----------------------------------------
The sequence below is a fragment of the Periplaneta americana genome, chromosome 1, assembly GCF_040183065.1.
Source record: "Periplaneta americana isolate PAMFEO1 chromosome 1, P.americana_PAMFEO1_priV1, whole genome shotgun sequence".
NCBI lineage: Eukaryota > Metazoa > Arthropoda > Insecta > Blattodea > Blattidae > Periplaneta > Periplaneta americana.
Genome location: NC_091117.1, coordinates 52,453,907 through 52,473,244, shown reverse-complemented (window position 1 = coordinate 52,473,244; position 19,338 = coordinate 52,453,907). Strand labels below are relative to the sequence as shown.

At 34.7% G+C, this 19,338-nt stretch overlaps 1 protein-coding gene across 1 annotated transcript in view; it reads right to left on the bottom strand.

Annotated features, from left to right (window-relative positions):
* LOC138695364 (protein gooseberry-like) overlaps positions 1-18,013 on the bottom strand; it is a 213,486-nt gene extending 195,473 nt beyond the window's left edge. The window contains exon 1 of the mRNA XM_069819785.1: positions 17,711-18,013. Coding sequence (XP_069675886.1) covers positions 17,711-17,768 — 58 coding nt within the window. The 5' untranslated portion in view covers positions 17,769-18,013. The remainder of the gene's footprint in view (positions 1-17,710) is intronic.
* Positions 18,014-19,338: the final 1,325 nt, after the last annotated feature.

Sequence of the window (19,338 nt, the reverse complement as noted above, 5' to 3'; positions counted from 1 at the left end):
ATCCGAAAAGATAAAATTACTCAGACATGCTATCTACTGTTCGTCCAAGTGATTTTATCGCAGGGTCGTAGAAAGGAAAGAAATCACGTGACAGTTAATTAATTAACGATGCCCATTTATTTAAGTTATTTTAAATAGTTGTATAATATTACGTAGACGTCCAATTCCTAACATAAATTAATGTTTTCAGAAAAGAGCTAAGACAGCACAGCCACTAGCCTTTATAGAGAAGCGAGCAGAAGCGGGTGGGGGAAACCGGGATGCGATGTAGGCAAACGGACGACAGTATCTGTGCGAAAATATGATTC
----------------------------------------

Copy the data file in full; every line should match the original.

The sequence below is a fragment of the Periplaneta americana genome, chromosome 1, assembly GCF_040183065.1.
Source record: "Periplaneta americana isolate PAMFEO1 chromosome 1, P.americana_PAMFEO1_priV1, whole genome shotgun sequence".
NCBI lineage: Eukaryota > Metazoa > Arthropoda > Insecta > Blattodea > Blattidae > Periplaneta > Periplaneta americana.
Genome location: NC_091117.1, coordinates 52,453,907 through 52,473,244, shown reverse-complemented (window position 1 = coordinate 52,473,244; position 19,338 = coordinate 52,453,907). Strand labels below are relative to the sequence as shown.

At 34.7% G+C, this 19,338-nt stretch overlaps 1 protein-coding gene across 1 annotated transcript in view; it reads right to left on the bottom strand.

Annotated features, from left to right (window-relative positions):
* LOC138695364 (protein gooseberry-like) overlaps positions 1-18,013 on the bottom strand; it is a 213,486-nt gene extending 195,473 nt beyond the window's left edge. The window contains exon 1 of the mRNA XM_069819785.1: positions 17,711-18,013. Coding sequence (XP_069675886.1) covers positions 17,711-17,768 — 58 coding nt within the window. The 5' untranslated portion in view covers positions 17,769-18,013. The remainder of the gene's footprint in view (positions 1-17,710) is intronic.
* Positions 18,014-19,338: the final 1,325 nt, after the last annotated feature.

Sequence of the window (19,338 nt, the reverse complement as noted above, 5' to 3'; positions counted from 1 at the left end):
ATCCGAAAAGATAAAATTACTCAGACATGCTATCTACTGTTCGTCCAAGTGATTTTATCGCAGGGTCGTAGAAAGGAAAGAAATCACGTGACAGTTAATTAATTAACGATGCCCATTTATTTAAGTTATTTTAAATAGTTGTATAATATTACGTAGACGTCCAATTCCTAACATAAATTAATGTTTTCAGAAAAGAGCTAAGACAGCACAGCCACTAGCCTTTATAGAGAAGCGAGCAGAAGCGGGTGGGGGAAACCGGGATGCGATGTAGGCAAACGGACGACAGTATCTGTGCGAAAATATGATTC